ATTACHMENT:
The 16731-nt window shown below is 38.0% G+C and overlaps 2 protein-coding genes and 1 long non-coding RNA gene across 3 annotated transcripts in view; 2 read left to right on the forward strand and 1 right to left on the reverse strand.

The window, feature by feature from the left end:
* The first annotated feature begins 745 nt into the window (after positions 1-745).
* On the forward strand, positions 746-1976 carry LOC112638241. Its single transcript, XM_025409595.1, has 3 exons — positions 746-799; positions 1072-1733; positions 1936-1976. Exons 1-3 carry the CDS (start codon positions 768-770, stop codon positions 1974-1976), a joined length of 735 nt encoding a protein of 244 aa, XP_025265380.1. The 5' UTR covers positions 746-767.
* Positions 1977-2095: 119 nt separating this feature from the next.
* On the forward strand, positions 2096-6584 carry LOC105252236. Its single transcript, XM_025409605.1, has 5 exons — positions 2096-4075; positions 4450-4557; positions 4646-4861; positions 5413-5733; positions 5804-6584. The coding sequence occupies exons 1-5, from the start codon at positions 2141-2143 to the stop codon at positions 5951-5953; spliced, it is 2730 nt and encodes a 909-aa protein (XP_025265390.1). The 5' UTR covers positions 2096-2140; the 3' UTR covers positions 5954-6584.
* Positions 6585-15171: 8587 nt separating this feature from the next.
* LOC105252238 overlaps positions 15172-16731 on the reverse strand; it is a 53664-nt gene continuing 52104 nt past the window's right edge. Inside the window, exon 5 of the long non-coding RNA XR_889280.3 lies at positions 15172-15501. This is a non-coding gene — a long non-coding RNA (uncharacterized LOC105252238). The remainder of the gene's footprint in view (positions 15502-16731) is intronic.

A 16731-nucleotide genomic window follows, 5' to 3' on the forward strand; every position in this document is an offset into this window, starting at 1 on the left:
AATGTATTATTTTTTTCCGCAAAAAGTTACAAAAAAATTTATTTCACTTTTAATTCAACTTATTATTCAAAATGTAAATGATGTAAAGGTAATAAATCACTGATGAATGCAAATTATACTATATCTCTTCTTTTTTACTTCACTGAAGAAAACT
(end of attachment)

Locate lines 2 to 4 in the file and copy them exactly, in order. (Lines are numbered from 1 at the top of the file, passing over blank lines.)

The window, feature by feature from the left end:
* The first annotated feature begins 745 nt into the window (after positions 1-745).
* On the forward strand, positions 746-1976 carry LOC112638241. Its single transcript, XM_025409595.1, has 3 exons — positions 746-799; positions 1072-1733; positions 1936-1976. Exons 1-3 carry the CDS (start codon positions 768-770, stop codon positions 1974-1976), a joined length of 735 nt encoding a protein of 244 aa, XP_025265380.1. The 5' UTR covers positions 746-767.